- There are a couple of contracts that my company has entered into, including outsourced HR services at £80/month, tied into a recently renewed 3 year contract. I also have another 3 year contract with a vehicle tracking company which costs £25/month.
    - I no longer have any employees although one of the 'redundants' is taking me to an Employment Tribunal for unfair dismissal. He believes I am still trading when I am not. He also believes I haven't calculated his redundancy correctly when I have, and have paid all monies owed. Still, an ET looms.

    I do have an accountant.
    But my accountant is waiting for me to provide him with all invoices and bank statements from the previous year in order to do a catch up. I don't have this readily available because they are all between my old office and old house, which are in a different part of the UK from where I now live. He also wants to go back over my previous 7 years of VAT returns and make corrections to my mistakes. I did these all myself and it appears that I have incorrectly reclaimed for some VAT, probably to the tune of £5,000. I only appointed him a couple of years ago so he's been tasked with trying to sort out my messy situation. HMRC are completely unaware of these past mistakes.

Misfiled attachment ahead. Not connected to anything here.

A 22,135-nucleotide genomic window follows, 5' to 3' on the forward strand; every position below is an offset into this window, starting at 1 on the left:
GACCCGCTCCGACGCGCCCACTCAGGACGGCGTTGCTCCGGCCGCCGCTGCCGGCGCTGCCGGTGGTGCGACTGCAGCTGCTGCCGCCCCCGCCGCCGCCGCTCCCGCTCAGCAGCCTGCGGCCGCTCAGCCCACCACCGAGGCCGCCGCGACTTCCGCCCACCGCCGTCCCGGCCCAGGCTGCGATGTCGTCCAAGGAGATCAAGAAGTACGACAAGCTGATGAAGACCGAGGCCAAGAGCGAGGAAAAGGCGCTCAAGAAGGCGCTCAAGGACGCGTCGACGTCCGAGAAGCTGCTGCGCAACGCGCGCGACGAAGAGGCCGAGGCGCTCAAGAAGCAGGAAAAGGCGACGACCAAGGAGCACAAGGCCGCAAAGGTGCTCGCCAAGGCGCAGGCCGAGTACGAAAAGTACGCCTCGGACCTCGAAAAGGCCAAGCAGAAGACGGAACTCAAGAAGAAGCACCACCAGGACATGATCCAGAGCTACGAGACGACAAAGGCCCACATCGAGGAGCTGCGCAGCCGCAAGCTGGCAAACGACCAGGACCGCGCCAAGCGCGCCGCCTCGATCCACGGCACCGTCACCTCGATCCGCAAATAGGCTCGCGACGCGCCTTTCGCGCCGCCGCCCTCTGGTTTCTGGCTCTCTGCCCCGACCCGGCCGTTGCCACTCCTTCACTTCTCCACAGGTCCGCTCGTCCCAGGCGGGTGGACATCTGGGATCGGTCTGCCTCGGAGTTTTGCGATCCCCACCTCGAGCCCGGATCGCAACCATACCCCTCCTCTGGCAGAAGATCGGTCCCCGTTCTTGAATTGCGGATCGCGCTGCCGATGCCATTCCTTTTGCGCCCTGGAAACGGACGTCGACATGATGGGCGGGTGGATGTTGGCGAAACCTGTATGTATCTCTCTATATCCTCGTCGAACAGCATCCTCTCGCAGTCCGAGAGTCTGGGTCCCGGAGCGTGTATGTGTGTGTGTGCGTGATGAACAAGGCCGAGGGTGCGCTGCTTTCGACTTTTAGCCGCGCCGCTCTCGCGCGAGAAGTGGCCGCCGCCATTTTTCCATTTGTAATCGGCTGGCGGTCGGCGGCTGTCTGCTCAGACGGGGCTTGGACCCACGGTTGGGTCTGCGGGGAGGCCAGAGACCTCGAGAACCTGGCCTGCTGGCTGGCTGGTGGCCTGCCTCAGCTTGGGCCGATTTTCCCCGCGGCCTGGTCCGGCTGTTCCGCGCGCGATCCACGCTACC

Everything feels like its in such a mess so I'm feeling very strongly that I would like to just start again under a new company name. As it happens, I'm going to be doing something different from what I was doing before anyway so it makes sense on a number of fronts. I also now reside in England but my business was incorporated in Scotland and it's not possible to move across jurisdictions.

    Given that my next Confirmation Statement and Annual Accounts are due at the end of the month, should I just leave them unsubmitted and wait for CH to wind the company up?
    Presumably HMRC will object to the winding up and seek to liquidate?